The documentary “Birth of a Movement” – which premiered on 30 January at the Somerville Theatre outside Boston, and airs nationally on PBS on Monday 6 February during African-American History Month – explores D.W. Griffith’s The Birth of a Nation (1915) through a modern lens. What caught my attention about the film is the documentary’s protagonist, famed civil rights activist William Monroe Trotter (1872–1934). Trotter lived nearly his entire life in Boston and founded the Boston Guardian, an independent African-American newspaper. He also established the Niagara Movement, in 1915, with fellow Massachusetts native W.E.B. DuBois, and participated in numerous other causes for civil rights until his death in 1934. Continue reading Remembering William Monroe Trotter
The seventy-second anniversary of the Yalta Conference, 4–11 February 1945, also marks the anniversary of my uncle’s death in Operation Argonaut, the Allied support mission that provided safe escort to the conference for President Roosevelt and Prime Minister Churchill in their historic meeting with Joseph Stalin of Russia. The goal of the conference was to decide how post-war Europe would be governed, even though there was still heavy fighting in France (the Battle of the Bulge had just ended on 25 January). Hindsight reveals that many of the agreements and concessions made during the conference led to the Soviet Union’s domination of eastern Europe for forty years. Continue reading Yalta, 1945
Most of us will remember the childhood Alphabet Song used to teach children their letters (hum along if you’d like): “A-B-C-D-E-F-G… Now I’ve learned my ABCs, tell me what you think of me.” Vita Brevis has given a new variation on this “alpha-tradition.”
In my post “If This House Could Talk,” I mentioned my grandfather Rex Church (1883–1956) and his childhood handmade wooden alphabet blocks. The photo I provided showed only the four blocks representing the surname initials of the four families who have lived in My Old House since its construction in 1789. Continue reading A block buster
[Author’s note: This series, on Mrs. Gray’s reading habits, began here.]
The “fascinating but demoralizing” waltz was a comparatively recent addition to Boston social gatherings, and Regina Shober Gray’s daughter Mary was one young débutante who worried that waltzing (or “dancing the German,” as it was also known) might lead her astray – which would be de-moralizing, in Mrs. Gray’s parlance.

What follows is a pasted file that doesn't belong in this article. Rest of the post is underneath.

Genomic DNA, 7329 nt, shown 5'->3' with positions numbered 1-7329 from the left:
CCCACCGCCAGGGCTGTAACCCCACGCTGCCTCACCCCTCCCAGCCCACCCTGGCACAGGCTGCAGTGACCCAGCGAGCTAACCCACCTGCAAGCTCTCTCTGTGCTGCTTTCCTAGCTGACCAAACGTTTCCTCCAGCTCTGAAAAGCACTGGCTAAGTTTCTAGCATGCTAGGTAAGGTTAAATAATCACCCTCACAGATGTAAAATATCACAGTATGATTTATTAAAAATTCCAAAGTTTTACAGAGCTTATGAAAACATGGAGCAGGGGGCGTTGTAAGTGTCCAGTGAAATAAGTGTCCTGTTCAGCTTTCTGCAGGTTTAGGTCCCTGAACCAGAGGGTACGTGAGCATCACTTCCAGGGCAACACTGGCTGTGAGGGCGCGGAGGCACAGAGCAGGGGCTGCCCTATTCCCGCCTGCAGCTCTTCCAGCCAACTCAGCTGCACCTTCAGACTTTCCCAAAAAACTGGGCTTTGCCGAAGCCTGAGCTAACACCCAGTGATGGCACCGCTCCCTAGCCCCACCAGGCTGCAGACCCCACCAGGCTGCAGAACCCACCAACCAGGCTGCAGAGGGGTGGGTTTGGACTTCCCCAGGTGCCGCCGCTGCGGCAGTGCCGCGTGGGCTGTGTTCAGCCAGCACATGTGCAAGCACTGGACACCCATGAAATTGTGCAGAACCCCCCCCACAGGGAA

61 Bowdoin Street, Boston, Friday, 26 February 1864: …At Mrs. Hemenway’s, we talked wholly about our young daughters, Amy H. and my Mary and their friends. We think they are going to make a very nice sensible, high-toned set of girls; and it is a real comfort to feel so. Mary used to think she should be quite isolated in her set, from not dancing the round dances, but as one and another of her young friends comes out with her protest against them, it quite pleases Mary to find that many of the nicest girls unite with her in the resolution to eschew the fascinating but demoralizing “German.” Continue reading Fascinating rhythm
Paul Revere’s famous ride is often the jumping off point for thinking about the Revolutionary War. But there is a lesser known patriot – a woman, too – who helped win the war and changed the course of history.
Her name was Sybil Ludington, and she was born 5 April 1761 in Connecticut as the eldest child of Henry and Abigail Ludington. On the rainy night of 25 April 1777, as British troops were advancing to attack Danbury, Connecticut, Sybil, only 16 years old at the time, took off on her famous 40 mile horseback ride to alert approximately 400 militiamen under the control of her father, Colonel Henry Ludington. She was chosen for the task because the original messenger, who had ridden to notify her father of the advancing British troops, was too tired from his first trip and could not proceed. Continue reading In praise of Sybil Ludington